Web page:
HRW suspects Turkish authorities are hiding truth about abductees in custody

The Human Rights Watch (HRW) expressed its concerns on Tuesday that the Turkish government may be concealing information about the enforced disappearance of six people in February, four of which were recently confirmed to be in police custody in Ankara.

Four of the six men, who were abducted on various dates in February, Ozgur Kaya, Erkan Irmak, Yasin Ugan and Salim Zeybek, have been in custody of Ankara’s counterterrorism police since July 28.

The other two abductees, Gokhan Turkmen and Mustafa Yilmaz, who went missing in the capital around the same time, have not yet been found.

Turkish authorities suspect that the six men have links to the faith-based movement of the US-based Muslim preacher Fethullah Gulen, which is regarded by the Turkish government as a terrorist organization responsible for the July 15, 2016 coup attempt.

However, coup-related allegations and involvement in terror activity are strongly denied by Gulen and his followers.

Since the coup attempt, Turkey’s ruling AK Party (AKP) government has carried out an unprecedented crackdown on the movement and its followers, detaining and arresting nearly 80,000 people and prosecuting more than 511,000.

Although it has been acknowledged by the authorities that they are holding the four men, they have not yet revealed where the detainees have been for the last five months, implying that they were not in the custody of the state nor their proxies.

The Ankara Bar Association stated last week that the men have been denied access to lawyers since they were found by the police.

The Turkish authority’s decision not to allow the men access to their lawyers has raised HRW’s suspicion that the men may be under pressure to conceal information about the circumstances around their disappearance.

“Lawyers have been prevented from meeting the men, in violation of Turkey’s laws, which fuels our suspicion that the authorities want to hide the truth about what these four have lived through for the past five-and-a-half months,” Tom Porteous, deputy program director at HRW said.

He added: “There needs to be a full account of what has happened to these men since February, and everyone implicated in their presumed enforced disappearances should be held to account.”

Noting that Turkey has “a heinous history of forcible disappearances of people in the 1990s, as attested in multiple ECHR judgments,” Porteous urged Turkish authorities to immediately investigate whether Yilmaz and Turkmen are also being held in undisclosed detention sites.

The family members of the detainees, who have been allowed to see them briefly twice in the presence of police officers, told Turkish media that they were reluctant to provide answers to questions about their whereabouts since February.

They also stated that the police officers who were present during the visit intervened to stop further questions regarding the issue.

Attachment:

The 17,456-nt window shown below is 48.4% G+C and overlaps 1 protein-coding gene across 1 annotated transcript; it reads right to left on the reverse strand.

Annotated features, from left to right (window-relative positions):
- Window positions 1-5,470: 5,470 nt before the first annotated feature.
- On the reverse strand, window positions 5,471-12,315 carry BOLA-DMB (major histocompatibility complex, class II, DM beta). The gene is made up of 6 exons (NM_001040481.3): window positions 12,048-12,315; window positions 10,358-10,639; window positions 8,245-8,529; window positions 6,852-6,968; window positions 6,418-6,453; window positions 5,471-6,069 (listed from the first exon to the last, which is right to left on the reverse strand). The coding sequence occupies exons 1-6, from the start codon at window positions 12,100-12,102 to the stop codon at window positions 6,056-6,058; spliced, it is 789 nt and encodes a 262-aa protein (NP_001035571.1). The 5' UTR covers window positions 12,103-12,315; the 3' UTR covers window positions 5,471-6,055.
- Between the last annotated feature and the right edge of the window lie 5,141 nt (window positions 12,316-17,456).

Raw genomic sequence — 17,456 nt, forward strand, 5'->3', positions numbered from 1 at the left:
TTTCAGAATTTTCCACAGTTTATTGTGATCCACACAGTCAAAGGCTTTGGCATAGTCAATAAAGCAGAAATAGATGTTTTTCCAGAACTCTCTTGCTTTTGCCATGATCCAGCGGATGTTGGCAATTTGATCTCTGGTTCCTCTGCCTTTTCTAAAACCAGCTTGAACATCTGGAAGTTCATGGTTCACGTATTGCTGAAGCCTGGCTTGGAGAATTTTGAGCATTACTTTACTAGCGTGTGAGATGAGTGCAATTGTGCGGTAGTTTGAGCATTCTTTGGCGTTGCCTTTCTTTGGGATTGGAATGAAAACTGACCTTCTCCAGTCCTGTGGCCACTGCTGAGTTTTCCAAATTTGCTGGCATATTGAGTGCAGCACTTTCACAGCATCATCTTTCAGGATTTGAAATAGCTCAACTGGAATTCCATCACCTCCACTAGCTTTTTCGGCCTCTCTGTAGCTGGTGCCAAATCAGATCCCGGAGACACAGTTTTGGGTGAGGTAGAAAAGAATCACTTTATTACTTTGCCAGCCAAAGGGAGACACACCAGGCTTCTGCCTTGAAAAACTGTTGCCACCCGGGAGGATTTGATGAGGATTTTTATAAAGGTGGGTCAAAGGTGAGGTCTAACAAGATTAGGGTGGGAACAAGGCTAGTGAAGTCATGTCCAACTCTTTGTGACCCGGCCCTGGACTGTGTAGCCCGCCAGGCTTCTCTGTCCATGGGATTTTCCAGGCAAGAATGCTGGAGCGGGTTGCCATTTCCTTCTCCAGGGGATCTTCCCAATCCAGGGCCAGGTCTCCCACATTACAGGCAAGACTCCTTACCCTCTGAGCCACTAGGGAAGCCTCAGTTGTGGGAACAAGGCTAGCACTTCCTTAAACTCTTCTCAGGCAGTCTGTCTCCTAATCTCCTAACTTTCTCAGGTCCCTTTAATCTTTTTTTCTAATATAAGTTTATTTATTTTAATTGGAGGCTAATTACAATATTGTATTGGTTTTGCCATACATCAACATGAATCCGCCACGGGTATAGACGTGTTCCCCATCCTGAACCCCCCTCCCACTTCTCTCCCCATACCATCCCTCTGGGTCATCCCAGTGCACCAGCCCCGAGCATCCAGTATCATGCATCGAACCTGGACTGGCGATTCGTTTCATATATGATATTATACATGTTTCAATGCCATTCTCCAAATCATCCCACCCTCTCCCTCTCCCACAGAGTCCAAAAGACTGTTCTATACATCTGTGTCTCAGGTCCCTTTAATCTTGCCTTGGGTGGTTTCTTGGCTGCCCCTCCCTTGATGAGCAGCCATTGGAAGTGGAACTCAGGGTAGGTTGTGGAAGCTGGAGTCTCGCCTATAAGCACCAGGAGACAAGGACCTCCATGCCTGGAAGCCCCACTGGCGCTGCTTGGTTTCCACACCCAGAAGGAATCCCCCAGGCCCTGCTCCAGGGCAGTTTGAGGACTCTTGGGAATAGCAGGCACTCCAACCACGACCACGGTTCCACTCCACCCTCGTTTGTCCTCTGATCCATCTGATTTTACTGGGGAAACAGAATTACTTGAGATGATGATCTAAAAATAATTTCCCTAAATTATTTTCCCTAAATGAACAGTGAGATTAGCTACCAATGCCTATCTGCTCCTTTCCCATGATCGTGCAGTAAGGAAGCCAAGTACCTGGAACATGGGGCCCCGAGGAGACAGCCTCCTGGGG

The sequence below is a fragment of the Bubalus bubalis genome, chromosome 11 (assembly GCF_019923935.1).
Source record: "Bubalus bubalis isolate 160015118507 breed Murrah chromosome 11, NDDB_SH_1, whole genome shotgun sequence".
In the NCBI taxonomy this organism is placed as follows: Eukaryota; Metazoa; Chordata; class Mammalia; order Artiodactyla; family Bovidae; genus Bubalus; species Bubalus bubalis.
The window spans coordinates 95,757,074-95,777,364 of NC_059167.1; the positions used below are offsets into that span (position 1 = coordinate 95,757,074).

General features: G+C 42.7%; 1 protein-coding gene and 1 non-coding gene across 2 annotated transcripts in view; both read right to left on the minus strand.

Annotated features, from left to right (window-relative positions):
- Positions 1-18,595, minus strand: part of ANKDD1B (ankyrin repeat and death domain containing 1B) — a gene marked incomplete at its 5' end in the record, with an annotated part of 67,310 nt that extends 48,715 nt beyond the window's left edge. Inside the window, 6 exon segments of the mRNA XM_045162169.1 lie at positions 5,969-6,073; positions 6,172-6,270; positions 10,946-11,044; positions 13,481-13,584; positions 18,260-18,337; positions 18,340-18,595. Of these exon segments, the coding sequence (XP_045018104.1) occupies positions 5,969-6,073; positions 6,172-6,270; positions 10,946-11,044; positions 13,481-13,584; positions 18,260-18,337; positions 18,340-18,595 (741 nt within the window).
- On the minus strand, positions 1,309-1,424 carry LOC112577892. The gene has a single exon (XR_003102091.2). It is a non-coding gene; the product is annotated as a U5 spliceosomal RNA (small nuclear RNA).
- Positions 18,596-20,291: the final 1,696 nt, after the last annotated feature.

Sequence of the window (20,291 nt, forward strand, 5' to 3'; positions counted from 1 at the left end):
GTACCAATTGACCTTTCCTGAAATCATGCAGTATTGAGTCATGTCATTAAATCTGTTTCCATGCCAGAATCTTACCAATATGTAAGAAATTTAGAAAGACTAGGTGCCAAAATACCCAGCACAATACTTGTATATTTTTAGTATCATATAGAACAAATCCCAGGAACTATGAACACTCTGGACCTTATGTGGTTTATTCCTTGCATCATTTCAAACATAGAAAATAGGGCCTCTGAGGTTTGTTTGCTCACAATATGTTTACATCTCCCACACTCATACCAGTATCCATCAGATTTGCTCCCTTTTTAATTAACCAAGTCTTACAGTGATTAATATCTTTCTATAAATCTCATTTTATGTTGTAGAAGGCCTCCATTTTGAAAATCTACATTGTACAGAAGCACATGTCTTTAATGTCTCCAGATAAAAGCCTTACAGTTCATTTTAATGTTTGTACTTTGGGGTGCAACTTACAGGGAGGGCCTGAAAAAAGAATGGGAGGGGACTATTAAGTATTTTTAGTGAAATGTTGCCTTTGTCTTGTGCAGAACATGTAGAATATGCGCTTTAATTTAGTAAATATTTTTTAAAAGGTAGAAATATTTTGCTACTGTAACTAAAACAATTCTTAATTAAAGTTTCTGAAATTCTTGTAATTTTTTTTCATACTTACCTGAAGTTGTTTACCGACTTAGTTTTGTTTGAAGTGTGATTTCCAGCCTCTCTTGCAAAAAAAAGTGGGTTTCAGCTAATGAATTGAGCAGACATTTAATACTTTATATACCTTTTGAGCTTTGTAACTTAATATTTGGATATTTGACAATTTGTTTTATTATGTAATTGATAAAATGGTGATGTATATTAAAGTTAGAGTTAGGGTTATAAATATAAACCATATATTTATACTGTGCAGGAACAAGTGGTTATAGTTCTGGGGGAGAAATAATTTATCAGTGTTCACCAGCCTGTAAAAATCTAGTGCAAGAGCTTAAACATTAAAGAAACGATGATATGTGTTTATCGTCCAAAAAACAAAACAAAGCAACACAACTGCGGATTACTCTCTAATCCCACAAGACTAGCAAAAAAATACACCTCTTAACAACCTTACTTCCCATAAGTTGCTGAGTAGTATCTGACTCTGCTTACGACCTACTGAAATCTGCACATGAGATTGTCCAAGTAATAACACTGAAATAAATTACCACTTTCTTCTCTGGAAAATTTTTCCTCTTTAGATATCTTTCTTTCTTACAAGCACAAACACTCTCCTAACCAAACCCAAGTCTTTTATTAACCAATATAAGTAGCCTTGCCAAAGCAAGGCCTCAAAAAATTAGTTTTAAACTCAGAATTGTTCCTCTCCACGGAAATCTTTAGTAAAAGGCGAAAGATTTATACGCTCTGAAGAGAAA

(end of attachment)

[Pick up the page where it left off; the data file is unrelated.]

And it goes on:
HRW said that the Turkish authorities are legally obliged to grant the families’ chosen lawyers access to the men and permit independent medical professionals to conduct full medical examinations of them.

Citing the men’s wives, who have been campaigning and filing complaints to find information on their husbands’ whereabouts for months, HRW said that they were very pale, had lost a lot of weight, and were unwilling to answer any questions about their disappearance.

The wives further told HRW that each of the men said, with police officers present, that they did not want to see a lawyer and that the wives should stop campaigning or lodging complaints about their cases.

Police presence during the meetings and the men’s introverted manner of speaking, as well as their inability or fear to provide any information about the past five months, adds to the concern that they are being pressured to withhold information about their treatment, HRW argued.

Although families made great efforts to ensure a proper investigation into the forced disappearances in each case, the prosecutors in charge of the cases dismissed their complaints and have failed to carry out effective research.

The families have also applied to Turkey’s Constitutional court (AYM), the rulings of which are binding for all subordinate courts across the country, the United Nations (UN) Working Group on Enforced or Involuntary Disappearances, and to the European Court of Human Rights (ECHR).

Even though the cases of the six presumed to be forcibly disappeared men were raised many times in the Turkish parliament, and numerous human rights associations have publicly reported on them, the authorities have made no official statement about the men or their whereabouts since February.

A non-profit investigative newsroom based in Europe, Correctiv, alleged in a report in December 2018 that the abductees were held by Turkey’s intelligence service (MIT) in a secret detention facility in Ankara, called “the Ranch,” where state agents torture and interrogate them.

No access to lawyers for four abducted and in police custody: Bar Association 

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